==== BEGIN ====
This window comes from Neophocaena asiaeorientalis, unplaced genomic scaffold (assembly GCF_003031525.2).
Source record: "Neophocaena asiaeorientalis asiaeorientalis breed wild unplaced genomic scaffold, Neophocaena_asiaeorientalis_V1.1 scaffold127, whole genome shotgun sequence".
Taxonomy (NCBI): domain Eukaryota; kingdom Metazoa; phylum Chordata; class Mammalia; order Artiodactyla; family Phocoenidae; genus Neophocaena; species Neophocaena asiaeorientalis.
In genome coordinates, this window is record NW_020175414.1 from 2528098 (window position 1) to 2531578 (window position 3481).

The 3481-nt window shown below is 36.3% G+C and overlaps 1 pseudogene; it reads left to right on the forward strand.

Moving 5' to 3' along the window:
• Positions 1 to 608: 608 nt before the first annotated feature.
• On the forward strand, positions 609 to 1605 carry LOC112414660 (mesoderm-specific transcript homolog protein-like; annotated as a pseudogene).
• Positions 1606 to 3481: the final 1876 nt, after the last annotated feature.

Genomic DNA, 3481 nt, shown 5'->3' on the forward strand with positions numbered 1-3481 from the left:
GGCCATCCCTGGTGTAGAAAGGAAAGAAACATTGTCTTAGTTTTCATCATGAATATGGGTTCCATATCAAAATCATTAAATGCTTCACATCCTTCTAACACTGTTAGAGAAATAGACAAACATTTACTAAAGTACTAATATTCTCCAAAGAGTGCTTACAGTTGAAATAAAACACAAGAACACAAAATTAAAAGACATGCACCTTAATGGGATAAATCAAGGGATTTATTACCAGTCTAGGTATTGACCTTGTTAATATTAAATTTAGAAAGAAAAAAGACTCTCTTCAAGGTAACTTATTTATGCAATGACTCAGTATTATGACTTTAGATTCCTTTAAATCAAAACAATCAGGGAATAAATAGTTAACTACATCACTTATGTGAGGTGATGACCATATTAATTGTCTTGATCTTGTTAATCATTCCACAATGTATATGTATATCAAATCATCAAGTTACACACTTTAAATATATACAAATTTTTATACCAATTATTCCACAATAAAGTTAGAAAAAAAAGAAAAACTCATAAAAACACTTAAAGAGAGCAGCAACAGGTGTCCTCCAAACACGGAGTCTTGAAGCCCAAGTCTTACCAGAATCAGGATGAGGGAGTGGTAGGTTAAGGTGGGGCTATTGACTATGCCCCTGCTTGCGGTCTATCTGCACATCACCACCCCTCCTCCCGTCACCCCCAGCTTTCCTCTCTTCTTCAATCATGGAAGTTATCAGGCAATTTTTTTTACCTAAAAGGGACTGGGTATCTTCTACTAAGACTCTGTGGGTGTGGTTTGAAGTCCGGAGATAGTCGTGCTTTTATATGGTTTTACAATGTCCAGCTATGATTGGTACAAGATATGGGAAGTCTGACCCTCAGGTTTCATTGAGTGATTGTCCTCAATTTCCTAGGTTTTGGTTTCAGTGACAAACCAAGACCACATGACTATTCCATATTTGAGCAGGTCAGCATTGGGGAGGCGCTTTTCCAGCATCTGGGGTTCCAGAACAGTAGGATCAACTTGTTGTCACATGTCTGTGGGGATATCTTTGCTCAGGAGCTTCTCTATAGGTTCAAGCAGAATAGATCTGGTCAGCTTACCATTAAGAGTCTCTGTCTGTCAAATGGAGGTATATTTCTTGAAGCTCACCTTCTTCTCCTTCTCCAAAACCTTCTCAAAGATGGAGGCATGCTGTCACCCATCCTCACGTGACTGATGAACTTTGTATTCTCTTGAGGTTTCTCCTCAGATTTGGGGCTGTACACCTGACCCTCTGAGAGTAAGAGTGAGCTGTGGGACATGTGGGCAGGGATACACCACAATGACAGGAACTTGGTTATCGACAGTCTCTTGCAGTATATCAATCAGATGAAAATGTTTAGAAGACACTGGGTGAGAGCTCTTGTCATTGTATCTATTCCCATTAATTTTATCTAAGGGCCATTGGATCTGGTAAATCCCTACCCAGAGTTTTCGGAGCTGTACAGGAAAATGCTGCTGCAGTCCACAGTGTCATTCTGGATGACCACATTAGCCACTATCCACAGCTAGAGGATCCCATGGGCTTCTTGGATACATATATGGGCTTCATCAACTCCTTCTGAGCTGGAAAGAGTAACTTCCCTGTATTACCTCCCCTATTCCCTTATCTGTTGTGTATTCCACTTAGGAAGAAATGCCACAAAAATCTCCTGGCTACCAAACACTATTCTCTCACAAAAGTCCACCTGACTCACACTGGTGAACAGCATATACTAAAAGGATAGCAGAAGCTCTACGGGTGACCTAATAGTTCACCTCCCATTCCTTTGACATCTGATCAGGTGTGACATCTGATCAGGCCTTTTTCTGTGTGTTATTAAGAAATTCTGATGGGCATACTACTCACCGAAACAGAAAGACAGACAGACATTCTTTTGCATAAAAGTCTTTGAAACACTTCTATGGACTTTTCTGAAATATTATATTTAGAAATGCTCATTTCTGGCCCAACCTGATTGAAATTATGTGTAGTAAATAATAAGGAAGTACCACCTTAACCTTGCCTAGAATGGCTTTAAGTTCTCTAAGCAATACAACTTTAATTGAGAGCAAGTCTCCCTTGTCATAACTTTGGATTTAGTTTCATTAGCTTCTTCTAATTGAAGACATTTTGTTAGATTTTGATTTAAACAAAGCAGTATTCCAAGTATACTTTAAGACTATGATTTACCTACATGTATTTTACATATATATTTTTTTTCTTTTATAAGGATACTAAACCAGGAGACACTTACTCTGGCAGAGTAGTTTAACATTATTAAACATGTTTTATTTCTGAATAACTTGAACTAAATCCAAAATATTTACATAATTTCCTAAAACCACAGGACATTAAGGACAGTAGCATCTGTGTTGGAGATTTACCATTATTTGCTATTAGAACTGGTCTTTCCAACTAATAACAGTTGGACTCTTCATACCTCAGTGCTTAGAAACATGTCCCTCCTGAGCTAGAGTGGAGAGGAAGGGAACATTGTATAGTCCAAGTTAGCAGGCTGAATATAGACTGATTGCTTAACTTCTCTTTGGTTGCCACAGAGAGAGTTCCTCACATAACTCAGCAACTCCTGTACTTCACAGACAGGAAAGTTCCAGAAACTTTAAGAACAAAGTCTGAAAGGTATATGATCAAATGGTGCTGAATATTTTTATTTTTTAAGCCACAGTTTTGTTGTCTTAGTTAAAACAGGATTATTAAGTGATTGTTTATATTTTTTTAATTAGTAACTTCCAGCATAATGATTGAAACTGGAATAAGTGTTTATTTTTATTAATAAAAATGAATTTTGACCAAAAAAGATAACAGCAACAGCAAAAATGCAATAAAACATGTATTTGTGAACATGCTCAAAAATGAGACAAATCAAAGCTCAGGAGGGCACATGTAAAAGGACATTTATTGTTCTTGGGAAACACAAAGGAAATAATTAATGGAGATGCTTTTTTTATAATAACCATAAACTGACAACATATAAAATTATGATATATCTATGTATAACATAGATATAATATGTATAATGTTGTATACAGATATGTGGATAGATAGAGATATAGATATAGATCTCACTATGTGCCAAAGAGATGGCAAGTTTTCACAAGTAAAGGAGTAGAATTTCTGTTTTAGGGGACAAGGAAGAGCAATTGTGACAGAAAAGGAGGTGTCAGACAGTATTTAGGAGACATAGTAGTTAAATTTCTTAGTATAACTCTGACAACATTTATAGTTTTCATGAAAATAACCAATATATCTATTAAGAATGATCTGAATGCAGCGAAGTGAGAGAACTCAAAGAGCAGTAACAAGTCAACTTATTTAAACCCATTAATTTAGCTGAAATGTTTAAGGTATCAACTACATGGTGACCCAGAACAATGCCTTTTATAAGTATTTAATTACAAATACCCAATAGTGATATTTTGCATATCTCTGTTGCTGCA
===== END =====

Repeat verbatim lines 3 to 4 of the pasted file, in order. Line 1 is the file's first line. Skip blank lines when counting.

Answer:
Taxonomy (NCBI): domain Eukaryota; kingdom Metazoa; phylum Chordata; class Mammalia; order Artiodactyla; family Phocoenidae; genus Neophocaena; species Neophocaena asiaeorientalis.
In genome coordinates, this window is record NW_020175414.1 from 2528098 (window position 1) to 2531578 (window position 3481).